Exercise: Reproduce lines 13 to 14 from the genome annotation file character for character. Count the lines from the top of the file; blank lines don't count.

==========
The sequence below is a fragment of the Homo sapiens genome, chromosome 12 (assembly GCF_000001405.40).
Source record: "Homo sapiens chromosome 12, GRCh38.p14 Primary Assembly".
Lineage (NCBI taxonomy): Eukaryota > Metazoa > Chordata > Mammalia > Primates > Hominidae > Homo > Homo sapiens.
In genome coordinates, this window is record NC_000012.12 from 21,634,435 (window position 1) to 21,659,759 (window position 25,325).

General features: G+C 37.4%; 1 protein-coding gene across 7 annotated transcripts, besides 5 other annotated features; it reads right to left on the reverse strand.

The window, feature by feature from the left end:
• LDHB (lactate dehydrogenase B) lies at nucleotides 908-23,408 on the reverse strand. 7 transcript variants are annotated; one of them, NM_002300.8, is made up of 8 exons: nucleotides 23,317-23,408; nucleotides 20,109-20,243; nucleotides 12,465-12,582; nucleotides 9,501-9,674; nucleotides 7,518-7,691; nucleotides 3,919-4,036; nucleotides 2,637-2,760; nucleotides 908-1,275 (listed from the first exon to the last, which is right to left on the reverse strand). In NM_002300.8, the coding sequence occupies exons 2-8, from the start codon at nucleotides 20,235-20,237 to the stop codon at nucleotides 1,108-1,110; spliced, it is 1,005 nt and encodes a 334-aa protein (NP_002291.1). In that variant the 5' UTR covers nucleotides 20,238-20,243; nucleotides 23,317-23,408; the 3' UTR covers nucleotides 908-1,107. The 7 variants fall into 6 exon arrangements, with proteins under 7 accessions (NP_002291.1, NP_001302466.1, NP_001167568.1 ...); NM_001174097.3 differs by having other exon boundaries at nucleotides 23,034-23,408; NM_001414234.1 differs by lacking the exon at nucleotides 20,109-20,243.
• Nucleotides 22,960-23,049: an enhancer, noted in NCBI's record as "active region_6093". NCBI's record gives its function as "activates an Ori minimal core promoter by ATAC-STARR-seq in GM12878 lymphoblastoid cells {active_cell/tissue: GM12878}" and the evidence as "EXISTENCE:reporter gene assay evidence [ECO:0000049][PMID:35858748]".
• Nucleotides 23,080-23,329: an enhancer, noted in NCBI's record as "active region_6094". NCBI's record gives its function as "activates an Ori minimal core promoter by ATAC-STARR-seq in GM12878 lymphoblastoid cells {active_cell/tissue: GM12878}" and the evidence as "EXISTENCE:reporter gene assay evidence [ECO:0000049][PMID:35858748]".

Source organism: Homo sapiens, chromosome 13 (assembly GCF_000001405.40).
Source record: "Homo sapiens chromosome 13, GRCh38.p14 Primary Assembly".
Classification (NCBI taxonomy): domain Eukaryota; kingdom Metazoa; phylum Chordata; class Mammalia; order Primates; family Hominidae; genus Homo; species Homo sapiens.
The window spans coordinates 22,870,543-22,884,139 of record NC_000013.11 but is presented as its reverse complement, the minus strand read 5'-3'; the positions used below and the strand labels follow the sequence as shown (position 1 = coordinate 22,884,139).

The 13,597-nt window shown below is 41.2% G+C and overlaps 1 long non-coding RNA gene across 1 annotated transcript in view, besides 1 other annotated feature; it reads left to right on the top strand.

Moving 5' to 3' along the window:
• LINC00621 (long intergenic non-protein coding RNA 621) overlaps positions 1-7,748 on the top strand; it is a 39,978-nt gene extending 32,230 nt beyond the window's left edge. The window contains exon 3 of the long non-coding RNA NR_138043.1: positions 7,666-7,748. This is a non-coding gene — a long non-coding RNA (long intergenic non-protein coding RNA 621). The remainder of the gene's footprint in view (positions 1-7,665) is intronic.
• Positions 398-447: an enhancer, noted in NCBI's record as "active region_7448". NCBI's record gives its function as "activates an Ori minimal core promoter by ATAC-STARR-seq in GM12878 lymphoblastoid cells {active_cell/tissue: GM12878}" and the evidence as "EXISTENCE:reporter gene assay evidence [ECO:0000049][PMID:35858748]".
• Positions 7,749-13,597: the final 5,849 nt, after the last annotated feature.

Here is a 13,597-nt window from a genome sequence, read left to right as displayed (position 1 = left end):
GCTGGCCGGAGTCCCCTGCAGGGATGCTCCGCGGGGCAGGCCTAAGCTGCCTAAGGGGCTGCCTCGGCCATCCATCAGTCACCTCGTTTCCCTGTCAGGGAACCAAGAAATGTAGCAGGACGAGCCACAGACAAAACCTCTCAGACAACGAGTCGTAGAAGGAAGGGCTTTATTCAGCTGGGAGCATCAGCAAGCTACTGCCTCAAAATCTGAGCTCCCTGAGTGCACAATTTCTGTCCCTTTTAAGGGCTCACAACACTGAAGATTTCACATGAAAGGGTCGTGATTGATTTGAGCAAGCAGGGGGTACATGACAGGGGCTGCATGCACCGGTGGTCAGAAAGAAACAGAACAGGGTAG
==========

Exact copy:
The window spans coordinates 22,870,543-22,884,139 of record NC_000013.11 but is presented as its reverse complement, the minus strand read 5'-3'; the positions used below and the strand labels follow the sequence as shown (position 1 = coordinate 22,884,139).

The 13,597-nt window shown below is 41.2% G+C and overlaps 1 long non-coding RNA gene across 1 annotated transcript in view, besides 1 other annotated feature; it reads left to right on the top strand.